This is an exactly analogous situation to the famed 'two swimmers' experiment, which was also the basis of the Aether experiment. Suppose each of your reflections represents a swimmer, and the train's velocity is the velocity of a river's flow. One swimmer travels 100 meters upstream and back, while the other swims 100 meters across the river, to the far shore, then back again.

If both swimmers swim at 4 m/s (your constant view of the speed of light), and the river flows at 2 m/s, then the first swimmer, the one moving in line with the current will travel at 6 m/s to the point where he turns around, then 2 m/s on the way back, for an average velocity of 4 m/s. The second swimmer will, in order to maintain his line of travel, have to swim against the current, in part, both ways (this represents the light moving in a straight line from your view, but at an angle from outside). Because of that, this swimmer will average only 3 m/s both ways.

And therein lies the conundrum. The light from the first mirror, even without the added benefit of spatial dilation, will always arrive before the light from the second. This is not in spite of the constancy of the speed of light, but because of it. Careful examination will reveal that were any other behavior were to take place, your constant view of light's speed would be compromised.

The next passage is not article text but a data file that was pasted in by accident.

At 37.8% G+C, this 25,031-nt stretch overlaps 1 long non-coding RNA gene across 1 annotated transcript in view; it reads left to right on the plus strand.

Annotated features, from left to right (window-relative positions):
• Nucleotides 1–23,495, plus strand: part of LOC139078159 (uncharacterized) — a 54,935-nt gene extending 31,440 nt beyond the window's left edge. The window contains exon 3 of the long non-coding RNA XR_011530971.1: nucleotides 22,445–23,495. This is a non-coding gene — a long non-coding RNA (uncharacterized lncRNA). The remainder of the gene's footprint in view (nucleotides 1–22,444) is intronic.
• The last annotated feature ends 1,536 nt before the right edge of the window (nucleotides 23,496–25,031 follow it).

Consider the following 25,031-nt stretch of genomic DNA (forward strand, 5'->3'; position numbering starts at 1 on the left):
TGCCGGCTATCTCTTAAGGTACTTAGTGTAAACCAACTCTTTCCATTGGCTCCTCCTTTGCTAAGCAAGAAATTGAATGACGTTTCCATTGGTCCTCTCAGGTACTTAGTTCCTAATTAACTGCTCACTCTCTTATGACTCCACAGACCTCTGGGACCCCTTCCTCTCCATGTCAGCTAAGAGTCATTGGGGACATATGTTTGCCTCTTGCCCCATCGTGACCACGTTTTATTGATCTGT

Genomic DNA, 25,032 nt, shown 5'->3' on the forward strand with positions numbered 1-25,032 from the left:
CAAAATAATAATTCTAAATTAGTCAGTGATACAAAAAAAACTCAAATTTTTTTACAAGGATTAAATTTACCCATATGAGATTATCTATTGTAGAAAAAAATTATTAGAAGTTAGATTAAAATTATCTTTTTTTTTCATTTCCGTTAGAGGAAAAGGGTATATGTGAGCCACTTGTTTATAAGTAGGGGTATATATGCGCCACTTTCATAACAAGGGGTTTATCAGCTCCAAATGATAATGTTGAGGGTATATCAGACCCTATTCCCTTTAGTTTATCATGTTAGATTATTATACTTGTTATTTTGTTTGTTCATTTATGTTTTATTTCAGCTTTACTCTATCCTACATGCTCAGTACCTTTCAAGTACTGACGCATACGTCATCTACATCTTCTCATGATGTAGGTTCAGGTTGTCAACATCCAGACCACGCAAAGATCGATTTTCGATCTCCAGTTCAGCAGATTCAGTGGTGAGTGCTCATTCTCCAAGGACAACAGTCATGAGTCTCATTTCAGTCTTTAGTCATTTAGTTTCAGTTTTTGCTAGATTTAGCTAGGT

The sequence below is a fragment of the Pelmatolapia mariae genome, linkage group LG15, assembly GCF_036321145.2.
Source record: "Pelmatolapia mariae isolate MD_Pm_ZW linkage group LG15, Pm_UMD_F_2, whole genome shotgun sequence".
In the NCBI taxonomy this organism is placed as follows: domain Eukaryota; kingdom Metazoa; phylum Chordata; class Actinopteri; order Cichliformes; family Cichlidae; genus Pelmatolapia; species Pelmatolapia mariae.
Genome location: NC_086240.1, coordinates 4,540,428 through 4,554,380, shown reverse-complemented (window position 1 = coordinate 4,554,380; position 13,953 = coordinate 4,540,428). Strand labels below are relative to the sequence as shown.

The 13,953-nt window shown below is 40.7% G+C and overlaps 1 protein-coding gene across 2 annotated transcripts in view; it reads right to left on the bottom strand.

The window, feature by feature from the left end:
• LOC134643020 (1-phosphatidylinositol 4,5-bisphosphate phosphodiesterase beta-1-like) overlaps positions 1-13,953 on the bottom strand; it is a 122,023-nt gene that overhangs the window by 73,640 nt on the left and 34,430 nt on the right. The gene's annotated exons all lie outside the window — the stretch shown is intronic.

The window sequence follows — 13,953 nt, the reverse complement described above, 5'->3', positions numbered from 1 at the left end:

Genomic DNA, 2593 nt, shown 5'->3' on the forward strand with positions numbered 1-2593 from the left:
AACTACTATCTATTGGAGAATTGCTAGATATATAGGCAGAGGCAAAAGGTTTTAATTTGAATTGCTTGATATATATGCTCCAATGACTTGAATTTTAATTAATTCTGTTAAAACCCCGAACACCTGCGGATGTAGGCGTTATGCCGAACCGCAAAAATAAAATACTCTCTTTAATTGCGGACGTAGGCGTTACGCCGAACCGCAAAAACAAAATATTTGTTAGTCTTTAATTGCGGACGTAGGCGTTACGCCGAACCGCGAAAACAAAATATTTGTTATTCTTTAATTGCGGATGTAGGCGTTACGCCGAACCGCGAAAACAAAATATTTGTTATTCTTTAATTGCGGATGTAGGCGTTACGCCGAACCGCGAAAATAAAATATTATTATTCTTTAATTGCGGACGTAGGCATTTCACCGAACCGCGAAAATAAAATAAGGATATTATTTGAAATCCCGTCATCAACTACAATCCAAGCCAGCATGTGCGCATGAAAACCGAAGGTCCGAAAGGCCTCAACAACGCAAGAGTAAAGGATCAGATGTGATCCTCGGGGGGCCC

Because the light from the forward mirror will always arrive first, you'd see a slightly different image on either mirror. More precisely, there would be a slight time delay between the two reflected images. Dilation cannot account for this, as space is altered only in the direction of travel. Obviously, one cannot envision a facing-based time dilation, as that would result in you, the person in the car, measuring two different times at once, depending on which way you were facing, which is also illogical, and far less realistic.

No matter what happens, or how the theory is modified to compensate, there will be some sort of inescapable discrepancy between the forward and side directions. Because of that, you will be able to determine that you are in motion, and, with careful timing, even be able to calculate your own velocity.